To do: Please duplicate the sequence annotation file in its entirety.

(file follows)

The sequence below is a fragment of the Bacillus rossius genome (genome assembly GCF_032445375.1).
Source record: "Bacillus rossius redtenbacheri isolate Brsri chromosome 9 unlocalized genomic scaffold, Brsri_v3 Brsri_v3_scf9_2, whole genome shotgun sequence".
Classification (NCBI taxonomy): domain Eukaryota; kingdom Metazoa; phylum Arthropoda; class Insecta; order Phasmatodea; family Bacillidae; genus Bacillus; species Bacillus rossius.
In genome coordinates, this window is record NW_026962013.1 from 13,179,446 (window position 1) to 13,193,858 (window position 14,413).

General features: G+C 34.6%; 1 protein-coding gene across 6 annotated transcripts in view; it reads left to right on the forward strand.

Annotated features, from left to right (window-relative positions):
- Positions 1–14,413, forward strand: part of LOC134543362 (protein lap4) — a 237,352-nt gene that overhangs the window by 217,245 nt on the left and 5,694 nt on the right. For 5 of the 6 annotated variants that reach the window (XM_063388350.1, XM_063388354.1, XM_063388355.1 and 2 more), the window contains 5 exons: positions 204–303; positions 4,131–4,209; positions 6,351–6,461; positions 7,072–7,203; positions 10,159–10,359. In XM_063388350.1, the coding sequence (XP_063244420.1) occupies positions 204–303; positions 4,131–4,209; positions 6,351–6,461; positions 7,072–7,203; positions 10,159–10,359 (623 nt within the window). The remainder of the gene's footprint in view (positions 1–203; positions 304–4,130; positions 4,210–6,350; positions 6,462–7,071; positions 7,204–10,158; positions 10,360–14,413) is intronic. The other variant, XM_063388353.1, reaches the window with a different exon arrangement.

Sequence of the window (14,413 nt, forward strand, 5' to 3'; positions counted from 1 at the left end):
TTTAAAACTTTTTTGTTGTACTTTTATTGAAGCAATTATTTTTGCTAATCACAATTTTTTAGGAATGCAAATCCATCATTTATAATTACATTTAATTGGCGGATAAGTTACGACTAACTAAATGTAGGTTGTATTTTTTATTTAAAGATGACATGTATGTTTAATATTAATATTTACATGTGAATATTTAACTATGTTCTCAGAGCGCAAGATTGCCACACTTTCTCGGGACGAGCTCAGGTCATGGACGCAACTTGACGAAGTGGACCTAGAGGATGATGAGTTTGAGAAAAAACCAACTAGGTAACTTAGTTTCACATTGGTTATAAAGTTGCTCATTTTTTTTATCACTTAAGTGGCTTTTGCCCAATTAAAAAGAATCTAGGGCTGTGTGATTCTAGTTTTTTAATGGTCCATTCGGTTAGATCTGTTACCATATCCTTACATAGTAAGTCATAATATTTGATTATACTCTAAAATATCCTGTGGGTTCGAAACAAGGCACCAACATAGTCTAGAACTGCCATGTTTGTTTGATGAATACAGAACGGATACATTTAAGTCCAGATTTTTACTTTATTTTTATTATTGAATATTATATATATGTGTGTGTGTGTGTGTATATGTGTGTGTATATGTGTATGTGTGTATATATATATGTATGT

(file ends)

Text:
The sequence below is a fragment of the Bacillus rossius genome (genome assembly GCF_032445375.1).
Source record: "Bacillus rossius redtenbacheri isolate Brsri chromosome 9 unlocalized genomic scaffold, Brsri_v3 Brsri_v3_scf9_2, whole genome shotgun sequence".
Classification (NCBI taxonomy): domain Eukaryota; kingdom Metazoa; phylum Arthropoda; class Insecta; order Phasmatodea; family Bacillidae; genus Bacillus; species Bacillus rossius.
In genome coordinates, this window is record NW_026962013.1 from 13,179,446 (window position 1) to 13,193,858 (window position 14,413).

General features: G+C 34.6%; 1 protein-coding gene across 6 annotated transcripts in view; it reads left to right on the forward strand.

Annotated features, from left to right (window-relative positions):
- Positions 1–14,413, forward strand: part of LOC134543362 (protein lap4) — a 237,352-nt gene that overhangs the window by 217,245 nt on the left and 5,694 nt on the right. For 5 of the 6 annotated variants that reach the window (XM_063388350.1, XM_063388354.1, XM_063388355.1 and 2 more), the window contains 5 exons: positions 204–303; positions 4,131–4,209; positions 6,351–6,461; positions 7,072–7,203; positions 10,159–10,359. In XM_063388350.1, the coding sequence (XP_063244420.1) occupies positions 204–303; positions 4,131–4,209; positions 6,351–6,461; positions 7,072–7,203; positions 10,159–10,359 (623 nt within the window). The remainder of the gene's footprint in view (positions 1–203; positions 304–4,130; positions 4,210–6,350; positions 6,462–7,071; positions 7,204–10,158; positions 10,360–14,413) is intronic. The other variant, XM_063388353.1, reaches the window with a different exon arrangement.

Sequence of the window (14,413 nt, forward strand, 5' to 3'; positions counted from 1 at the left end):
TTTAAAACTTTTTTGTTGTACTTTTATTGAAGCAATTATTTTTGCTAATCACAATTTTTTAGGAATGCAAATCCATCATTTATAATTACATTTAATTGGCGGATAAGTTACGACTAACTAAATGTAGGTTGTATTTTTTATTTAAAGATGACATGTATGTTTAATATTAATATTTACATGTGAATATTTAACTATGTTCTCAGAGCGCAAGATTGCCACACTTTCTCGGGACGAGCTCAGGTCATGGACGCAACTTGACGAAGTGGACCTAGAGGATGATGAGTTTGAGAAAAAACCAACTAGGTAACTTAGTTTCACATTGGTTATAAAGTTGCTCATTTTTTTTATCACTTAAGTGGCTTTTGCCCAATTAAAAAGAATCTAGGGCTGTGTGATTCTAGTTTTTTAATGGTCCATTCGGTTAGATCTGTTACCATATCCTTACATAGTAAGTCATAATATTTGATTATACTCTAAAATATCCTGTGGGTTCGAAACAAGGCACCAACATAGTCTAGAACTGCCATGTTTGTTTGATGAATACAGAACGGATACATTTAAGTCCAGATTTTTACTTTATTTTTATTATTGAATATTATATATATGTGTGTGTGTGTGTGTATATGTGTGTGTATATGTGTATGTGTGTATATATATATGTATGT